Example of the testing process. We add artificial AGN point sources to galaxy images and let PSFGAN recover the original galaxy.

Abstract: The study of unobscured active galactic nuclei (AGN) and quasars depends on the reliable decomposition of the light from the AGN point source and the extended host galaxy light. The problem is typically approached using parametric fitting routines using separate models for the host galaxy and the point spread function (PSF). We present a new approach using a Generative Adversarial Network (GAN) trained on galaxy images. We test the method using Sloan Digital Sky Survey (SDSS) r-band images with artificial AGN point sources added which are then removed using the GAN and with parametric methods using GALFIT. When the AGN point source PS is more than twice as bright as the host galaxy, we find that our method, PSFGAN, can recover PS and host galaxy magnitudes with smaller systematic error and a lower average scatter ( ). PSFGAN is more tolerant to poor knowledge of the PSF than parametric methods. Our tests show that PSFGAN is robust against a shift in the PSF width of if it is trained on multiple PSF’s. We demonstrate that while a matched training set does improve performance, we can still subtract point sources using a PSFGAN trained on non-astronomical images. While initial training is computationally expensive, evaluation of PSFGAN on data is more than times faster than GALFIT fitting two components. Furthermore, it is more robust and easy to use than parametric methods as it requires no input parameters.

Potential for large pipelines and high redshift

Once PSFGAN is trained it is very fast in outputting the PS subtracted image. Furthermore it has a remarkable flexibility compared to parametric methods. Overall it is well-suited for automated analyses of large datasets.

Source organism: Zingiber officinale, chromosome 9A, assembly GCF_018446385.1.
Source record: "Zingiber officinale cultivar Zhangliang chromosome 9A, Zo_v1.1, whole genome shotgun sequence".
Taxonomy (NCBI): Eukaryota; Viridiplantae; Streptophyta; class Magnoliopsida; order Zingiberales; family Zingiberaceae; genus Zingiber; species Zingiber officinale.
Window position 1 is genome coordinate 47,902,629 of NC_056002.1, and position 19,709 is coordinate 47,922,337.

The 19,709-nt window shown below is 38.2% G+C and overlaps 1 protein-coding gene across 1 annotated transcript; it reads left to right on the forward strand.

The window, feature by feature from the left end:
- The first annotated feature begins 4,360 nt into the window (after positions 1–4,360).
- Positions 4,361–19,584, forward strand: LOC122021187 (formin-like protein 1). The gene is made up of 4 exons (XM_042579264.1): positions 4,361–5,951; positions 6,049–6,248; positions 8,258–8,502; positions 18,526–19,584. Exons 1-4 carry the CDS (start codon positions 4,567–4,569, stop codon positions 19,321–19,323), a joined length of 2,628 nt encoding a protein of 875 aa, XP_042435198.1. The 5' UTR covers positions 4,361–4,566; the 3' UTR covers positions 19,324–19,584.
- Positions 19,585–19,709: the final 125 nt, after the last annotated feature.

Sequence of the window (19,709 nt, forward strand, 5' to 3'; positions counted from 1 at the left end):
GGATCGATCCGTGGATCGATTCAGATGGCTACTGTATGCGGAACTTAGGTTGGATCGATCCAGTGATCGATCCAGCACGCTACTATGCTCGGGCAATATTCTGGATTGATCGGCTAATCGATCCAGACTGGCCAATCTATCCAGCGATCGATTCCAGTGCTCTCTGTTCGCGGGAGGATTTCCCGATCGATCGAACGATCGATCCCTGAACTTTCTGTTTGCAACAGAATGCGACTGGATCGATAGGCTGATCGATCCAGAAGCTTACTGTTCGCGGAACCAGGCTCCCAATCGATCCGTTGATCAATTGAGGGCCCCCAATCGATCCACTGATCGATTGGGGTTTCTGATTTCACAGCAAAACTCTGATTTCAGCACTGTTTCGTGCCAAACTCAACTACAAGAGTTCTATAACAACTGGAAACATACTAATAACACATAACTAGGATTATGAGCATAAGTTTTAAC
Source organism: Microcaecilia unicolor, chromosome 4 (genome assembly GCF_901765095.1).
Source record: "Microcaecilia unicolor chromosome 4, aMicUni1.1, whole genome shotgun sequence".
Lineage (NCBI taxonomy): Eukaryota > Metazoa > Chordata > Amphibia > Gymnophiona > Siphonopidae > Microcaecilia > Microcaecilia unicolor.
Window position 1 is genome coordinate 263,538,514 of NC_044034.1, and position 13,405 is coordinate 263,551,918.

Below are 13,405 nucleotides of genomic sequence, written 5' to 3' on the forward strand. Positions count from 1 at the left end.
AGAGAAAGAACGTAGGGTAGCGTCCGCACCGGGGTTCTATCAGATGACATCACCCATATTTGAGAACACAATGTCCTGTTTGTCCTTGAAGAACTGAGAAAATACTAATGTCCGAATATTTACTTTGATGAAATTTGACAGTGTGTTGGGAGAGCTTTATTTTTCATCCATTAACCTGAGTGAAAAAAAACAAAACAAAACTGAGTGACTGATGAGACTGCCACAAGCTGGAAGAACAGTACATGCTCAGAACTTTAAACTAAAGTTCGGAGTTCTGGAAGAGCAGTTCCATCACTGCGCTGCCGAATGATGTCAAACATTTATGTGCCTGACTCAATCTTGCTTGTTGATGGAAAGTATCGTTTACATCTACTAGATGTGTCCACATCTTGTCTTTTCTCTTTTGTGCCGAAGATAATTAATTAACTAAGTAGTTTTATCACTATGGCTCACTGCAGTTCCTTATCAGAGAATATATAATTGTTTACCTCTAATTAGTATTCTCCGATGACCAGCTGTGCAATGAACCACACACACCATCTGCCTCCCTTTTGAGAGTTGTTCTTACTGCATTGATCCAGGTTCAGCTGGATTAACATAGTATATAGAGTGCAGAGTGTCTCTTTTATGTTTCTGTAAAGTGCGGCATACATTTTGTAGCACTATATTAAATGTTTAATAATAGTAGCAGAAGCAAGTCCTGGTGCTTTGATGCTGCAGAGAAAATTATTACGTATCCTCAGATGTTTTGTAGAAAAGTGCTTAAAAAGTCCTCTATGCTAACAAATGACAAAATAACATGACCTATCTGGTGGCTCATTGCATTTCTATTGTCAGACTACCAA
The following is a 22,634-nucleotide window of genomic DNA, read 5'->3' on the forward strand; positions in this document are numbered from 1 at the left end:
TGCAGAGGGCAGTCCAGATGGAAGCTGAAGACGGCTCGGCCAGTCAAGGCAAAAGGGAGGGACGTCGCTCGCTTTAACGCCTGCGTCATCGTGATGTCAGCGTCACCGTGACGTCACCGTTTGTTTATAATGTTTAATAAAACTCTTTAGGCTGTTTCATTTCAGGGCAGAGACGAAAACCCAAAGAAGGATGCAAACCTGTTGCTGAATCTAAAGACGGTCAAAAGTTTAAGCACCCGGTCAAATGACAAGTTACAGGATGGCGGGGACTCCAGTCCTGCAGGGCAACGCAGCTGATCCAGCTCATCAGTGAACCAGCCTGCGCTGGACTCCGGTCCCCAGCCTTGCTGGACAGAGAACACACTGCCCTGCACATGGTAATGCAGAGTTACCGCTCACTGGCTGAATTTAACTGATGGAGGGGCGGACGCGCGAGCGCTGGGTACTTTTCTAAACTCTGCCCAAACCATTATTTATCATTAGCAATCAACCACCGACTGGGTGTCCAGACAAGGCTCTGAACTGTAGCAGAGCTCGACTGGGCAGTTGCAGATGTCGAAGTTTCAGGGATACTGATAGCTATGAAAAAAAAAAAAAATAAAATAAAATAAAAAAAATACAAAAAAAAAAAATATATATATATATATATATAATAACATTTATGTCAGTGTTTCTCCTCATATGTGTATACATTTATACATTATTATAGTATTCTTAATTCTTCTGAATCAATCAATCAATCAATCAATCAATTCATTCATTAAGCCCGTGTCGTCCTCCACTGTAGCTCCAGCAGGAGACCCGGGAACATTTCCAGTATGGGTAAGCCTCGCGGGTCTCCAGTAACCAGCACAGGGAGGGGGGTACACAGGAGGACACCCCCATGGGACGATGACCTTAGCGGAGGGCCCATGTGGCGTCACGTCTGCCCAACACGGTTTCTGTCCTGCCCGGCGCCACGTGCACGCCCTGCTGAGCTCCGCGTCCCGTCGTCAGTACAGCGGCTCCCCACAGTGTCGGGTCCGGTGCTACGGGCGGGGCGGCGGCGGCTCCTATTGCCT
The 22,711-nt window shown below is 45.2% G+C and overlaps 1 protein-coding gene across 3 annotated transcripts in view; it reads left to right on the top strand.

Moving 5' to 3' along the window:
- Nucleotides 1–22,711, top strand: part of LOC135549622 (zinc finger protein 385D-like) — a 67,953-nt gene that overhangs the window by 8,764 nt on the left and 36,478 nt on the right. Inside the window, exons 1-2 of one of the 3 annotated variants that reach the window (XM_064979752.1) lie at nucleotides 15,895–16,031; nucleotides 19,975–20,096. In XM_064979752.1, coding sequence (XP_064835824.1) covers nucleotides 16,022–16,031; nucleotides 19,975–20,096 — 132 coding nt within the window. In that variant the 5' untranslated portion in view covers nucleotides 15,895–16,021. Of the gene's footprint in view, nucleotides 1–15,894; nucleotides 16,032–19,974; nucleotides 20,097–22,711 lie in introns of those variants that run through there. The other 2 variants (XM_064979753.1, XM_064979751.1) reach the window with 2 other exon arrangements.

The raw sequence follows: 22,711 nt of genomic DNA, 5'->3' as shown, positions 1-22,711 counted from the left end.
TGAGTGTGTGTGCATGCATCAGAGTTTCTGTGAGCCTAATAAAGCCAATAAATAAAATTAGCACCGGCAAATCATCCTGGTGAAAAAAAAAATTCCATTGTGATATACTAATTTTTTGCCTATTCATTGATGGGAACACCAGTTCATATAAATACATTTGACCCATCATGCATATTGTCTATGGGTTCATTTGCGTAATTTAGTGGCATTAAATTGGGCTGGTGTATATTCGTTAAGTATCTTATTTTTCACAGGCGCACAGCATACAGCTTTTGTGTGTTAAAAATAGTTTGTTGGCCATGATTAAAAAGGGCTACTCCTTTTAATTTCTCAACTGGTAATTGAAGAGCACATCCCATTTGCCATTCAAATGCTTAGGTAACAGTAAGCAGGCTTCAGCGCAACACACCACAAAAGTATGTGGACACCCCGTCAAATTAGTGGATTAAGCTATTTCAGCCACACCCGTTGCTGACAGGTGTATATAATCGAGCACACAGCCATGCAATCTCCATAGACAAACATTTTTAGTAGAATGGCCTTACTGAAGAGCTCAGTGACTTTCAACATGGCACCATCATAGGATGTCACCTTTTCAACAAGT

Furthermore it is a promising tool for studying AGN and their host galaxies at higher redshift where classical methods tend to break down. With increasing redshift the contrast ratio between AGN and host galaxy tends to be higher as the intrinsic emission emerges from a bluer part of the Spectral Energy Distribution (SED) where the AGN is dominant. Also the host galaxy is affected by surface brightness dimming while the PS is not. This again increases the probability of fnding high contrast systems with increasing redshift. The range of high contrasts is exactly the range where PSFGAN has demonstrated to be superior to parametric methods.

Animals vs. Galaxies

We show that PSFGAN uses its generalized knowledge about galaxy light distributions to subtract their central point sources by running it on images of cats and dogs. Also we train the same architecture on animal images and compare its ability to subtract point sources. We find that PSFGAN can better subtract point sources from galaxies if it was trained on galaxies.


To achieve optimal results, users should train PSFGAN on their own data and use a validation set to select the best model. However, if not enough training data is available, users can apply our pretrained models out of the box. In our work we have shown that the models pretrained on SDSS data can subtract AGN point sources from Hubble images. Using galaxies with in our test sets, we achieve comparable or better performance than parametric fitting in batch mode.

Team Members

Dominic Stark

Barthelemy Launet

Kevin Schawinski

Ce Zhang

Michael Koss

Dennis Turp

Lia Sartori

Hantian Zhang

Anna Weigel